Homosexuality and religion

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The relationship between homosexuality and religion has changed a lot across place and time, and within and between different religions. There have also been changes in different forms of homosexuality and bisexuality. Present-day doctrines of the world's major religions are vastly different.

Several religions (particularly the Abrahamic ones) do not allow homosexuality and/or same-sex marriage. In other words, some religions will only allow sex within marriage between one man and one woman.[1] For example, in Judaism, the rules teach that man shall not lie with another man as he would with a woman. Most forms of Christianity take a conservative approach on the issue of homosexuality, same-sex marriage and LGBT rights: including the Eastern Orthodox Church, Mormonism , Oriental Orthodoxy, the Roman Catholic Church and many strains of Protestantism (including Evangelicalism, Pentecostalism, Presbyterianism among others)-calling same-sex acts as sinful.[2] [3]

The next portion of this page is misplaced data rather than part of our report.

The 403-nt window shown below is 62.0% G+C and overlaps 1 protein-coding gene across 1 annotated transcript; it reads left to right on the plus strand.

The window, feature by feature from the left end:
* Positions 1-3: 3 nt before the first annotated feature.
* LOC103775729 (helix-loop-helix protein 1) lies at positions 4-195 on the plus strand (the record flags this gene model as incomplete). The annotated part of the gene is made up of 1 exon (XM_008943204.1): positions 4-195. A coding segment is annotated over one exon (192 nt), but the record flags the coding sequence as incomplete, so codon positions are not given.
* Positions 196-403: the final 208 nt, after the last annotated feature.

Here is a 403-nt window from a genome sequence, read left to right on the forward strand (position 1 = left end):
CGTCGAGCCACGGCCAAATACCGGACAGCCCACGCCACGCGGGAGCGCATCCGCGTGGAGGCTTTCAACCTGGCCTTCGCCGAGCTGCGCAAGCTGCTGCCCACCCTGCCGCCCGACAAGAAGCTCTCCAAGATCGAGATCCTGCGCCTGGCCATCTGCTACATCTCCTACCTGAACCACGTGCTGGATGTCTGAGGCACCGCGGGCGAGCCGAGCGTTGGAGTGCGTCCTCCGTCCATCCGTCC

However, there are liberal forms of Christianity accept homosexuality, LGBT rights and same-sex marriage. Namely, the United Church of Christ, the Evangelical Lutheran Church, the Metropolitan Community Church and several others are accepting of homosexuality and LGBT rights.

Some religous fundamentalists have said that HIV/AIDS is a punishment from God against homosexual people.

Conservative denominations often oppose same-sex sexual relations based on Old and New Testament that call human sexual relations as strictly heterosexual (in other words, between one man and one woman).

References[change | change source]

  1. "What does the Bible Say about Homosexuality". The Human Rights Campaign. Retrieved April 27, 2019.
  2. "LGBTQ People & Religion". Revel and Riot. Retrieved April 27, 2019.
  3. "Faith, Hope and Homosexuality" (PDF). EACU. Retrieved April 27, 2019.